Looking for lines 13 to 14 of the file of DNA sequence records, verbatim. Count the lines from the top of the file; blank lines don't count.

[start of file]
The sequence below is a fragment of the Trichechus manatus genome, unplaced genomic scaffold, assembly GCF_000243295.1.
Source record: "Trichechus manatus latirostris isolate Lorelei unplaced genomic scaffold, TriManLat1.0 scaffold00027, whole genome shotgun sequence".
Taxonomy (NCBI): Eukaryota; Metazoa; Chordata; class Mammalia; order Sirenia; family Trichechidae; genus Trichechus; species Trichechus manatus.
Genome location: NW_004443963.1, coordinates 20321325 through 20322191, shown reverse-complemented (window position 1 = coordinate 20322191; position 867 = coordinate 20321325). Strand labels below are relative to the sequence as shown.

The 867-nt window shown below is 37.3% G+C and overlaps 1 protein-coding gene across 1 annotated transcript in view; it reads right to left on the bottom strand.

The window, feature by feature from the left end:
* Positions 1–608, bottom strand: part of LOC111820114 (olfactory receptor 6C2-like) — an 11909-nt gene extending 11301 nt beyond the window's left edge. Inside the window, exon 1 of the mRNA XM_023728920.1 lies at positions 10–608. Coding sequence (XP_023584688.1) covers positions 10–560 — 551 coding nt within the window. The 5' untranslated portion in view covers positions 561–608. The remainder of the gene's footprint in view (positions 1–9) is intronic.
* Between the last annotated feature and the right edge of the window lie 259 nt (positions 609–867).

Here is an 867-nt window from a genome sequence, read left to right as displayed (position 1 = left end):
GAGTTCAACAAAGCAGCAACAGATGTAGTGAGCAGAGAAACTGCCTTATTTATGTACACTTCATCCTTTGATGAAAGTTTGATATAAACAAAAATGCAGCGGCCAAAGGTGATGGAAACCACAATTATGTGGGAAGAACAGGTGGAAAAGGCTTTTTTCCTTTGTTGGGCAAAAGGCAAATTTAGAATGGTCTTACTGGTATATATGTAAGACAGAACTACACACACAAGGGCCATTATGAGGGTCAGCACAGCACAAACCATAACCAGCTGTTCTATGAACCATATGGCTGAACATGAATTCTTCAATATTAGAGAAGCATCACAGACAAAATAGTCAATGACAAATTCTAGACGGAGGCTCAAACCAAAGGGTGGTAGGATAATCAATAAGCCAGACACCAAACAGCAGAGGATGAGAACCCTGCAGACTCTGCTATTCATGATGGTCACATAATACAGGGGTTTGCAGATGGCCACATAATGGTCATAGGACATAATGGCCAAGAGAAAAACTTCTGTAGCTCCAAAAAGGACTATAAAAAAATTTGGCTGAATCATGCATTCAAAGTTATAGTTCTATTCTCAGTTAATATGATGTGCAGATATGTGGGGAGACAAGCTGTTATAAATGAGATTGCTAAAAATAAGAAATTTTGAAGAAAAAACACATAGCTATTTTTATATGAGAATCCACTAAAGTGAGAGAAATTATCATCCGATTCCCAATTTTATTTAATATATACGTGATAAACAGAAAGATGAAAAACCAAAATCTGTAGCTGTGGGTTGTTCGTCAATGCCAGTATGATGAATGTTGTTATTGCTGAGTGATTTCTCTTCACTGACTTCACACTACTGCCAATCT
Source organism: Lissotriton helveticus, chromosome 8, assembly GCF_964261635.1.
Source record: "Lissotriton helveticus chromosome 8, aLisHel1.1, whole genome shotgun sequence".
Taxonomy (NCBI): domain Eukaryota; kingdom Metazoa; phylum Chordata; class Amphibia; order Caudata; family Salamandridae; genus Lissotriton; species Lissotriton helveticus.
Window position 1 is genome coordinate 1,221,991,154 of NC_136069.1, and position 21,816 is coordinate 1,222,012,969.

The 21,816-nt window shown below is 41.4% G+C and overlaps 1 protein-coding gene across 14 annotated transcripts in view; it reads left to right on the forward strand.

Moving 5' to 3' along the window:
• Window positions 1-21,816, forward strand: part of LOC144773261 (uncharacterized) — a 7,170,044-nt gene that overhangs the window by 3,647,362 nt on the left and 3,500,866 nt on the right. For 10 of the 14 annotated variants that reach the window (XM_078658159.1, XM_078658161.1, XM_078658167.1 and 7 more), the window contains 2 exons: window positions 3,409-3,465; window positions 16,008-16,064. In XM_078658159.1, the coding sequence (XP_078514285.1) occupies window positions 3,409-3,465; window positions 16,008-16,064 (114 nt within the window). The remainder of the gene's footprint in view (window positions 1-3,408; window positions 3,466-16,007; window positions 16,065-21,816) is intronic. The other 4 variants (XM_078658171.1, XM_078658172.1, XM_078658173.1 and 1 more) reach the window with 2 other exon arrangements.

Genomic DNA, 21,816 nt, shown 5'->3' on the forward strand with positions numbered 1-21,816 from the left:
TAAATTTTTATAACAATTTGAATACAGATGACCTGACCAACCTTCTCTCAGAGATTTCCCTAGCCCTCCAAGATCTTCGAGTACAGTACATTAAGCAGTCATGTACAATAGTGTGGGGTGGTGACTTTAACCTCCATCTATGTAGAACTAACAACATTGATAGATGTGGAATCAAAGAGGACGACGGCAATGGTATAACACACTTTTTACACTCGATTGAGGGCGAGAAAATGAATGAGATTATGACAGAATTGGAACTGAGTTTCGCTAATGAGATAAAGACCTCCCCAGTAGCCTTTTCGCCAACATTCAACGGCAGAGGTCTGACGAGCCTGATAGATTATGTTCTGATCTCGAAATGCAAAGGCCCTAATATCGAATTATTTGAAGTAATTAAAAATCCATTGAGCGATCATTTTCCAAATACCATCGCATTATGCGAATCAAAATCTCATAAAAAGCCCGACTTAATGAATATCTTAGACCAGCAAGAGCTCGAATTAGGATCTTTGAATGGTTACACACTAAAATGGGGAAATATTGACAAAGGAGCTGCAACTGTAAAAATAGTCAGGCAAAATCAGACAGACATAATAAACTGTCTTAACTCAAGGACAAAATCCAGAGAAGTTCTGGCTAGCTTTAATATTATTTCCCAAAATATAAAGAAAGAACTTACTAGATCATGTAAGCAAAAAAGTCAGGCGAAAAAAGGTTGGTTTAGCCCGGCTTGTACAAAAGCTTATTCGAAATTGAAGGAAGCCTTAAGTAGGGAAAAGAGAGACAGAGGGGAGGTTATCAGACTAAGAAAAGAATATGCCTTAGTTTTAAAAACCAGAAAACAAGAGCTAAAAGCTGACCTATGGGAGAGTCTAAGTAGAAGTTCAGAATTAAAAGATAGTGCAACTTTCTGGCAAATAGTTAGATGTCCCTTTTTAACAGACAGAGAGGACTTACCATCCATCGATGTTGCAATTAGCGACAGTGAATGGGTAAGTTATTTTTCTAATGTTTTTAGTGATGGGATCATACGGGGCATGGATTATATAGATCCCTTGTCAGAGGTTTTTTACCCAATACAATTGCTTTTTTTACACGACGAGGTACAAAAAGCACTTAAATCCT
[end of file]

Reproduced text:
Taxonomy (NCBI): domain Eukaryota; kingdom Metazoa; phylum Chordata; class Amphibia; order Caudata; family Salamandridae; genus Lissotriton; species Lissotriton helveticus.
Window position 1 is genome coordinate 1,221,991,154 of NC_136069.1, and position 21,816 is coordinate 1,222,012,969.